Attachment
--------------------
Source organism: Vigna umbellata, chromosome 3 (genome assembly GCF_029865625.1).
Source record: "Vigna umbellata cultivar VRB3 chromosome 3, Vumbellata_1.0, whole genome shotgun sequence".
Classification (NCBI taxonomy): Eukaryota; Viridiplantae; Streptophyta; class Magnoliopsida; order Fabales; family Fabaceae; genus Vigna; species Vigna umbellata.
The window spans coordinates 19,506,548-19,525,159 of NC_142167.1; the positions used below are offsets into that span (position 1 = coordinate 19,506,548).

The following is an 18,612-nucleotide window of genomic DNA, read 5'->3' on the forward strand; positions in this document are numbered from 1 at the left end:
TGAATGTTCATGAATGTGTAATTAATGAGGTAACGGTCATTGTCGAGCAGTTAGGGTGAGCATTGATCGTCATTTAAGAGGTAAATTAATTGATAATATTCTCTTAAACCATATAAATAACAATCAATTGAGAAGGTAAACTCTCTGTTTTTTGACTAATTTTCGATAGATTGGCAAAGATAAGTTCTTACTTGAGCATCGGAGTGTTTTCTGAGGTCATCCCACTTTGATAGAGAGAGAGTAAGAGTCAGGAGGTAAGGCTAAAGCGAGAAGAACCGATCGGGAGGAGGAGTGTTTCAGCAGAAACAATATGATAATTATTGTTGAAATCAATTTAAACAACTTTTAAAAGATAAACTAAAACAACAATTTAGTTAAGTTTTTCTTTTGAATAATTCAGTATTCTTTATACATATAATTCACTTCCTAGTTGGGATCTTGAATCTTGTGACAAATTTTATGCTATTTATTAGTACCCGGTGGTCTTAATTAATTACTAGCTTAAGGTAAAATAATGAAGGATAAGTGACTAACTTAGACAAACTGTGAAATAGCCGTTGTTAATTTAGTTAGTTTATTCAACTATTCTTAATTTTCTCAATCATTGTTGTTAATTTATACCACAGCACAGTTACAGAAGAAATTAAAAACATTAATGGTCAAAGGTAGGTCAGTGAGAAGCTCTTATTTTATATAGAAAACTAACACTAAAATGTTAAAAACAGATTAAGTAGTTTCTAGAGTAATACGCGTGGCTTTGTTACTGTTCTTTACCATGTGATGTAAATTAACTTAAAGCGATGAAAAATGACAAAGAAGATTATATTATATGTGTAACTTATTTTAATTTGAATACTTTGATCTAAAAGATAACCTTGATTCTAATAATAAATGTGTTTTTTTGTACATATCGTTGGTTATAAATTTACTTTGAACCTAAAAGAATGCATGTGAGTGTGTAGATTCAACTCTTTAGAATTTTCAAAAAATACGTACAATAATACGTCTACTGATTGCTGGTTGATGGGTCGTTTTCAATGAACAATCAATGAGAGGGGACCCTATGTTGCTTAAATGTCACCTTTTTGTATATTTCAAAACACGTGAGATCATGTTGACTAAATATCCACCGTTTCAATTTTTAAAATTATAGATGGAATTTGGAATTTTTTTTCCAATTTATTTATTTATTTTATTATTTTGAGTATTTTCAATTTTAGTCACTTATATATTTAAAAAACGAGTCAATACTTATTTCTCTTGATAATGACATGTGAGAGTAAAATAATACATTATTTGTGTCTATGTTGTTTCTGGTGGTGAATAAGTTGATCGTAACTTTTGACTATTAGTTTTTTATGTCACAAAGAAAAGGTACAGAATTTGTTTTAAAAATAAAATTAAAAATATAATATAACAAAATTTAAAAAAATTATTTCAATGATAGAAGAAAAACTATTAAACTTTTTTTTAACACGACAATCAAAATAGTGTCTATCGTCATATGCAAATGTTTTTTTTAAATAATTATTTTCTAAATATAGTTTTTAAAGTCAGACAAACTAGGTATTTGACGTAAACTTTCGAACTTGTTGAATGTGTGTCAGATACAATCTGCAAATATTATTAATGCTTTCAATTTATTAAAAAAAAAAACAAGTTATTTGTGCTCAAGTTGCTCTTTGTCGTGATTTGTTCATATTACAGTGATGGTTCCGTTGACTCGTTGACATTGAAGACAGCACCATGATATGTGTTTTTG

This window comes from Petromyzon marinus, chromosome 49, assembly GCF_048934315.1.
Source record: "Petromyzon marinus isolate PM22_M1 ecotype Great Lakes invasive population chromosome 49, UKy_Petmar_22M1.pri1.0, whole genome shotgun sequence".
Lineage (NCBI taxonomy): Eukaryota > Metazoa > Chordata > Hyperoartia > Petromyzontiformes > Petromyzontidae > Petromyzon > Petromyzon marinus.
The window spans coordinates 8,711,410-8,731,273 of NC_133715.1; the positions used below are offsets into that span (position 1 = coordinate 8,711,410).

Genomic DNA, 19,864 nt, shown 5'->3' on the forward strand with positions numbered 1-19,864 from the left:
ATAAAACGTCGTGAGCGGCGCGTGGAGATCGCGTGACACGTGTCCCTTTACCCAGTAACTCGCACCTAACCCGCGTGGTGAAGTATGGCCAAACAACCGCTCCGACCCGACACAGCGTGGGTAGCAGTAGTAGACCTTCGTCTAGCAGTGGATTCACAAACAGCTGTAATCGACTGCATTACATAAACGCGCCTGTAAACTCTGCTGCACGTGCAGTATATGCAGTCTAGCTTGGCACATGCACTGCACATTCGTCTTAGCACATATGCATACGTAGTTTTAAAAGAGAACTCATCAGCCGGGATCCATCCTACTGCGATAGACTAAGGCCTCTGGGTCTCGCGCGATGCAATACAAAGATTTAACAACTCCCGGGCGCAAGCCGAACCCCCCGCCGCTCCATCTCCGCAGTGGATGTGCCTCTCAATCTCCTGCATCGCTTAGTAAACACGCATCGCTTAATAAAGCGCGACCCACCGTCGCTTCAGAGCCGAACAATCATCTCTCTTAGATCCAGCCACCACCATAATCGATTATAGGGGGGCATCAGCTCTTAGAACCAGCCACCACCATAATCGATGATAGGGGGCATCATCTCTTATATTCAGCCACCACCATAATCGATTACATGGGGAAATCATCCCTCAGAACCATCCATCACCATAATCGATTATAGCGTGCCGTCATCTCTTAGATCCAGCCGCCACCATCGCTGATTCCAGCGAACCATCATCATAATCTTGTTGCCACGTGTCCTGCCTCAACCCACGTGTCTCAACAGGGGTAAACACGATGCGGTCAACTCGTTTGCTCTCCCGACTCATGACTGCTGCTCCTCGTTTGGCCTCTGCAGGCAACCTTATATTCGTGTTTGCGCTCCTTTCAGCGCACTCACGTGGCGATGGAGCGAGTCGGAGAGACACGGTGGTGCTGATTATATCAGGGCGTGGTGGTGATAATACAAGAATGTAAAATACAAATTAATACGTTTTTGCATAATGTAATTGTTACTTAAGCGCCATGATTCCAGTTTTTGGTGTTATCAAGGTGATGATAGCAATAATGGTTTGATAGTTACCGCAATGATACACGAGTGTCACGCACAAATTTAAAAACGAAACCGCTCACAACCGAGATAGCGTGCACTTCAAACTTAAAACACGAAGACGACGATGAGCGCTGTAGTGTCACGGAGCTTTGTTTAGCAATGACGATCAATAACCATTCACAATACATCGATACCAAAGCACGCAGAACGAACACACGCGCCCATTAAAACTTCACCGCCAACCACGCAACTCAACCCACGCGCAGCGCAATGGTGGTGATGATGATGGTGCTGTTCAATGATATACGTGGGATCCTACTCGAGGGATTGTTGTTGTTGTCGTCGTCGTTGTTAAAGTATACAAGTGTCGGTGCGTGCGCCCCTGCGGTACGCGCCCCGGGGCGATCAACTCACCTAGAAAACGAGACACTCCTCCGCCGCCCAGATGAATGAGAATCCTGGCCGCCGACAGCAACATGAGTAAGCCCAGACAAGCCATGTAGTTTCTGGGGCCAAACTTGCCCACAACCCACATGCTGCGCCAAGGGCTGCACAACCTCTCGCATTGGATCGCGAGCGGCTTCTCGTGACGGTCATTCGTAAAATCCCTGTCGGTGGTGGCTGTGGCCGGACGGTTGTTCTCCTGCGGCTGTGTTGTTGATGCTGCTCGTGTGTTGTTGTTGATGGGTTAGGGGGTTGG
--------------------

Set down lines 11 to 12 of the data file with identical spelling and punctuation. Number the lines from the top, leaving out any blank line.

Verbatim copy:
Genomic DNA, 19,864 nt, shown 5'->3' on the forward strand with positions numbered 1-19,864 from the left:
ATAAAACGTCGTGAGCGGCGCGTGGAGATCGCGTGACACGTGTCCCTTTACCCAGTAACTCGCACCTAACCCGCGTGGTGAAGTATGGCCAAACAACCGCTCCGACCCGACACAGCGTGGGTAGCAGTAGTAGACCTTCGTCTAGCAGTGGATTCACAAACAGCTGTAATCGACTGCATTACATAAACGCGCCTGTAAACTCTGCTGCACGTGCAGTATATGCAGTCTAGCTTGGCACATGCACTGCACATTCGTCTTAGCACATATGCATACGTAGTTTTAAAAGAGAACTCATCAGCCGGGATCCATCCTACTGCGATAGACTAAGGCCTCTGGGTCTCGCGCGATGCAATACAAAGATTTAACAACTCCCGGGCGCAAGCCGAACCCCCCGCCGCTCCATCTCCGCAGTGGATGTGCCTCTCAATCTCCTGCATCGCTTAGTAAACACGCATCGCTTAATAAAGCGCGACCCACCGTCGCTTCAGAGCCGAACAATCATCTCTCTTAGATCCAGCCACCACCATAATCGATTATAGGGGGGCATCAGCTCTTAGAACCAGCCACCACCATAATCGATGATAGGGGGCATCATCTCTTATATTCAGCCACCACCATAATCGATTACATGGGGAAATCATCCCTCAGAACCATCCATCACCATAATCGATTATAGCGTGCCGTCATCTCTTAGATCCAGCCGCCACCATCGCTGATTCCAGCGAACCATCATCATAATCTTGTTGCCACGTGTCCTGCCTCAACCCACGTGTCTCAACAGGGGTAAACACGATGCGGTCAACTCGTTTGCTCTCCCGACTCATGACTGCTGCTCCTCGTTTGGCCTCTGCAGGCAACCTTATATTCGTGTTTGCGCTCCTTTCAGCGCACTCACGTGGCGATGGAGCGAGTCGGAGAGACACGGTGGTGCTGATTATATCAGGGCGTGGTGGTGATAATACAAGAATGTAAAATACAAATTAATACGTTTTTGCATAATGTAATTGTTACTTAAGCGCCATGATTCCAGTTTTTGGTGTTATCAAGGTGATGATAGCAATAATGGTTTGATAGTTACCGCAATGATACACGAGTGTCACGCACAAATTTAAAAACGAAACCGCTCACAACCGAGATAGCGTGCACTTCAAACTTAAAACACGAAGACGACGATGAGCGCTGTAGTGTCACGGAGCTTTGTTTAGCAATGACGATCAATAACCATTCACAATACATCGATACCAAAGCACGCAGAACGAACACACGCGCCCATTAAAACTTCACCGCCAACCACGCAACTCAACCCACGCGCAGCGCAATGGTGGTGATGATGATGGTGCTGTTCAATGATATACGTGGGATCCTACTCGAGGGATTGTTGTTGTTGTCGTCGTCGTTGTTAAAGTATACAAGTGTCGGTGCGTGCGCCCCTGCGGTACGCGCCCCGGGGCGATCAACTCACCTAGAAAACGAGACACTCCTCCGCCGCCCAGATGAATGAGAATCCTGGCCGCCGACAGCAACATGAGTAAGCCCAGACAAGCCATGTAGTTTCTGGGGCCAAACTTGCCCACAACCCACATGCTGCGCCAAGGGCTGCACAACCTCTCGCATTGGATCGCGAGCGGCTTCTCGTGACGGTCATTCGTAAAATCCCTGTCGGTGGTGGCTGTGGCCGGACGGTTGTTCTCCTGCGGCTGTGTTGTTGATGCTGCTCGTGTGTTGTTGTTGATGGGTTAGGGGGTTGG